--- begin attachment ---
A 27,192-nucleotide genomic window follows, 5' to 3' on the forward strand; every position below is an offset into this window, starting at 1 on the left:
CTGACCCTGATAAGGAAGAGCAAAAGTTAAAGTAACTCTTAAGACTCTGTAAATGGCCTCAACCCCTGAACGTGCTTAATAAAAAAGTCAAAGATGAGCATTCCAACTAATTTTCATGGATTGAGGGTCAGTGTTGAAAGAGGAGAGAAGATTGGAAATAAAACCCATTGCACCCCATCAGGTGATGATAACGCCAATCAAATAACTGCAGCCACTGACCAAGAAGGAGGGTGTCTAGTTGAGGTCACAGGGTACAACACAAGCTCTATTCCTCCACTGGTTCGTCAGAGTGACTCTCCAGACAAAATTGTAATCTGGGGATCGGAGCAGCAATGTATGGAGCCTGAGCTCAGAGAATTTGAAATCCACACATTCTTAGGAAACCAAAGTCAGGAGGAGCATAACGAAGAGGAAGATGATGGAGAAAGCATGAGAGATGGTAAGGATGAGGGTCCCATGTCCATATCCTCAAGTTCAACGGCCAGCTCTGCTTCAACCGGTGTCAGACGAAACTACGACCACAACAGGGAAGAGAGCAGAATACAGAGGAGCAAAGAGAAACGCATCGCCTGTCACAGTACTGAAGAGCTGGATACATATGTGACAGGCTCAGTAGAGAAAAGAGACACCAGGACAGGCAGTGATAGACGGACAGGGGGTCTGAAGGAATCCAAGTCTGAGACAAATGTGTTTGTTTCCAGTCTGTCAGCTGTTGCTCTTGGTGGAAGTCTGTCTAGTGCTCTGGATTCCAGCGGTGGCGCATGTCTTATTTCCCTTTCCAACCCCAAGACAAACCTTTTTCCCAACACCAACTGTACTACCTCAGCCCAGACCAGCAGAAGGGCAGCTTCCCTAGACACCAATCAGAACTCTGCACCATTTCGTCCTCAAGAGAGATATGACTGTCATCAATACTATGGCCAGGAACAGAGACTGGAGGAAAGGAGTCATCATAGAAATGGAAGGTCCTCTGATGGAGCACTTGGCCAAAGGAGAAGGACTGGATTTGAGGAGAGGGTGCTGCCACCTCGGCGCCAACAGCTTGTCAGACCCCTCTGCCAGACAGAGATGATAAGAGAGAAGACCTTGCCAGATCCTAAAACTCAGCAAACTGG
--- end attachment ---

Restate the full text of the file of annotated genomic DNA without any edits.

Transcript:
A 27,192-nucleotide genomic window follows, 5' to 3' on the forward strand; every position below is an offset into this window, starting at 1 on the left:
CTGACCCTGATAAGGAAGAGCAAAAGTTAAAGTAACTCTTAAGACTCTGTAAATGGCCTCAACCCCTGAACGTGCTTAATAAAAAAGTCAAAGATGAGCATTCCAACTAATTTTCATGGATTGAGGGTCAGTGTTGAAAGAGGAGAGAAGATTGGAAATAAAACCCATTGCACCCCATCAGGTGATGATAACGCCAATCAAATAACTGCAGCCACTGACCAAGAAGGAGGGTGTCTAGTTGAGGTCACAGGGTACAACACAAGCTCTATTCCTCCACTGGTTCGTCAGAGTGACTCTCCAGACAAAATTGTAATCTGGGGATCGGAGCAGCAATGTATGGAGCCTGAGCTCAGAGAATTTGAAATCCACACATTCTTAGGAAACCAAAGTCAGGAGGAGCATAACGAAGAGGAAGATGATGGAGAAAGCATGAGAGATGGTAAGGATGAGGGTCCCATGTCCATATCCTCAAGTTCAACGGCCAGCTCTGCTTCAACCGGTGTCAGACGAAACTACGACCACAACAGGGAAGAGAGCAGAATACAGAGGAGCAAAGAGAAACGCATCGCCTGTCACAGTACTGAAGAGCTGGATACATATGTGACAGGCTCAGTAGAGAAAAGAGACACCAGGACAGGCAGTGATAGACGGACAGGGGGTCTGAAGGAATCCAAGTCTGAGACAAATGTGTTTGTTTCCAGTCTGTCAGCTGTTGCTCTTGGTGGAAGTCTGTCTAGTGCTCTGGATTCCAGCGGTGGCGCATGTCTTATTTCCCTTTCCAACCCCAAGACAAACCTTTTTCCCAACACCAACTGTACTACCTCAGCCCAGACCAGCAGAAGGGCAGCTTCCCTAGACACCAATCAGAACTCTGCACCATTTCGTCCTCAAGAGAGATATGACTGTCATCAATACTATGGCCAGGAACAGAGACTGGAGGAAAGGAGTCATCATAGAAATGGAAGGTCCTCTGATGGAGCACTTGGCCAAAGGAGAAGGACTGGATTTGAGGAGAGGGTGCTGCCACCTCGGCGCCAACAGCTTGTCAGACCCCTCTGCCAGACAGAGATGATAAGAGAGAAGACCTTGCCAGATCCTAAAACTCAGCAAACTGG